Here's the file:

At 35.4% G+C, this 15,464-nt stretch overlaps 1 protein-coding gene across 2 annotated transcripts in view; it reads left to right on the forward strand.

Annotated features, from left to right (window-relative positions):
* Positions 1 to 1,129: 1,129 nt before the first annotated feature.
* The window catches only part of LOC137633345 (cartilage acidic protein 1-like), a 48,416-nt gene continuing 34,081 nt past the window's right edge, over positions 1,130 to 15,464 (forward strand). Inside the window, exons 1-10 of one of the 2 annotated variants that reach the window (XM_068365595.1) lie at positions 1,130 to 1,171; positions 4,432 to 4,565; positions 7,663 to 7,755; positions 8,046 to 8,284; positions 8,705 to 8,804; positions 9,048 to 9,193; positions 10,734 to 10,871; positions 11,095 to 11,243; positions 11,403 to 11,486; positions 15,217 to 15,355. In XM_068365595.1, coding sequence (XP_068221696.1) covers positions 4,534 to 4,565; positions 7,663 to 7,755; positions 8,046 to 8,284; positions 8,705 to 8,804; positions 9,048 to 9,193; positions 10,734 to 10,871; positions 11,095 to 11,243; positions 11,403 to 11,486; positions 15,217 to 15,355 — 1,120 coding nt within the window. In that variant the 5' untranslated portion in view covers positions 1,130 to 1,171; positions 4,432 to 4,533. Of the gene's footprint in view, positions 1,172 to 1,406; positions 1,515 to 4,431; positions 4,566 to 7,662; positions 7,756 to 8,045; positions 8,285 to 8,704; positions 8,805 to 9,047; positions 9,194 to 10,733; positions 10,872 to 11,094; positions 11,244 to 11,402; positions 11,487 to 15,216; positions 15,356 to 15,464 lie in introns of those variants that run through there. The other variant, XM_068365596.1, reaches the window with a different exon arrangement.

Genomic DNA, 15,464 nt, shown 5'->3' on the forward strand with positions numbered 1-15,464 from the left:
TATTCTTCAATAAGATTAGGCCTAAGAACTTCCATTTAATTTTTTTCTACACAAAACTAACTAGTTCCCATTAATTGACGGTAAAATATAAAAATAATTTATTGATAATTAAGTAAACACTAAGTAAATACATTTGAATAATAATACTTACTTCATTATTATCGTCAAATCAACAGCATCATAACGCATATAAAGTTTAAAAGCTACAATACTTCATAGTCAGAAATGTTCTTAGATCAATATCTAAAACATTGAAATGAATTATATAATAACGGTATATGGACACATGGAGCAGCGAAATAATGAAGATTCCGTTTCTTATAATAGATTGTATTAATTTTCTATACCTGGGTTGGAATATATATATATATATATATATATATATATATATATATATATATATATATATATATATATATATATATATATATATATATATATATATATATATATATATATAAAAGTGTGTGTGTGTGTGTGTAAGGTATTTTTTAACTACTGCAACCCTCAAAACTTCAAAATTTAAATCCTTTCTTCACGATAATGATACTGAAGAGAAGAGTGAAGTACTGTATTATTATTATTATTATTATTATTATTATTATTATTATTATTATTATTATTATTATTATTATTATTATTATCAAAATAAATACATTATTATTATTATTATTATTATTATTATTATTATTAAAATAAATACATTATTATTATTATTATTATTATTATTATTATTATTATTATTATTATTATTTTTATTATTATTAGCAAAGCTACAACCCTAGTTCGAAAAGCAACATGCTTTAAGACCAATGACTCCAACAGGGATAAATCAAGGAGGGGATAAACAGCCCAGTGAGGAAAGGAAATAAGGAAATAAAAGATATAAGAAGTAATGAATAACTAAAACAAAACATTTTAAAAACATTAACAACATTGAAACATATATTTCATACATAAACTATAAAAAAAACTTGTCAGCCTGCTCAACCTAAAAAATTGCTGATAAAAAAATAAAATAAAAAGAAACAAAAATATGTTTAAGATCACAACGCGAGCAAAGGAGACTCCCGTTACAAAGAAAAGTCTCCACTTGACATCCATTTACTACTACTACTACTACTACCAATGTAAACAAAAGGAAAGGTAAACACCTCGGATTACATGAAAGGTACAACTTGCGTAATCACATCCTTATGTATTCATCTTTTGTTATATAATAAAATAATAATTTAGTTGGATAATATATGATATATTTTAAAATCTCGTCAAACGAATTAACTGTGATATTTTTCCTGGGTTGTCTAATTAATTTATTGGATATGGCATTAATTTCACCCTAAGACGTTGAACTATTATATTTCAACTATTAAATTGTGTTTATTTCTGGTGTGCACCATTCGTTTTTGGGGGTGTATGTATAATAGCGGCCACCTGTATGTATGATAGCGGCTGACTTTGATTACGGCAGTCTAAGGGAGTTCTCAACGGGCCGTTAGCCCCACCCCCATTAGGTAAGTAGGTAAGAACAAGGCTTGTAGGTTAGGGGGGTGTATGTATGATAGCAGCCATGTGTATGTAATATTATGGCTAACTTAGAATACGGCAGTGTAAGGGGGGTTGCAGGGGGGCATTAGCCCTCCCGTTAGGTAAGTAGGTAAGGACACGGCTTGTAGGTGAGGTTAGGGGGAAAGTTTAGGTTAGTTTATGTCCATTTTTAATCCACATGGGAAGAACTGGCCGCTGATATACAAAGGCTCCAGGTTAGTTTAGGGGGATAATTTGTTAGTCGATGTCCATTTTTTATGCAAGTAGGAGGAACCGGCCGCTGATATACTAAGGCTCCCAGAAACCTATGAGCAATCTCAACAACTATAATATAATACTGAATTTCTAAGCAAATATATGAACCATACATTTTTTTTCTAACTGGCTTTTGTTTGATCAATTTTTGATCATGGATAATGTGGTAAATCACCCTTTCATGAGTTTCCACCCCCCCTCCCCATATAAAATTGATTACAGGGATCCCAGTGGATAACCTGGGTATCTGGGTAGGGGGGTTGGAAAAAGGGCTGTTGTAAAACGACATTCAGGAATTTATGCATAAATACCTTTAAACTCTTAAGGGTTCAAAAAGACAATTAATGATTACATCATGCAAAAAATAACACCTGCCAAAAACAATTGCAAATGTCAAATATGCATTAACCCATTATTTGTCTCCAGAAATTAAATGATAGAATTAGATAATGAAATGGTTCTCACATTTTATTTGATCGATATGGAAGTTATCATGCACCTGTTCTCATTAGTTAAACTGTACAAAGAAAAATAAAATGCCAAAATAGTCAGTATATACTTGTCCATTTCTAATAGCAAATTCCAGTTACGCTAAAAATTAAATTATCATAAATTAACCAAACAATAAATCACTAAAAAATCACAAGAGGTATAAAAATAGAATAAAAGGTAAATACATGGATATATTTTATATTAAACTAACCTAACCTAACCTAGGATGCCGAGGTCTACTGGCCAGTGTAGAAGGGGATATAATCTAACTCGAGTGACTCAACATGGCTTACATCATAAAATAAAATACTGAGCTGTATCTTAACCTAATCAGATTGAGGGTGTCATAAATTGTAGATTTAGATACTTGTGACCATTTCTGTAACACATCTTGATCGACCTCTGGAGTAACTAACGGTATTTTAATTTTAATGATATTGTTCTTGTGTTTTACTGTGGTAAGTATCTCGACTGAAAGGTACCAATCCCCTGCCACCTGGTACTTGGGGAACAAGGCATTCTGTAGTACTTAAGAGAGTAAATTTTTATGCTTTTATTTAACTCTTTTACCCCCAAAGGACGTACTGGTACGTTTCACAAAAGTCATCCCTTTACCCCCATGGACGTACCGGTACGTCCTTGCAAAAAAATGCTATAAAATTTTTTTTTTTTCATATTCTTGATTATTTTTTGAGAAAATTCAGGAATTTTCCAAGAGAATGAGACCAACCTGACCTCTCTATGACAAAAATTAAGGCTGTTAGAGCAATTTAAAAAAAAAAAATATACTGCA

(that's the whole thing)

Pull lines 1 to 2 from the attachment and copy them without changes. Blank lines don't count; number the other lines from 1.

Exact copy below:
At 35.4% G+C, this 15,464-nt stretch overlaps 1 protein-coding gene across 2 annotated transcripts in view; it reads left to right on the forward strand.

Annotated features, from left to right (window-relative positions):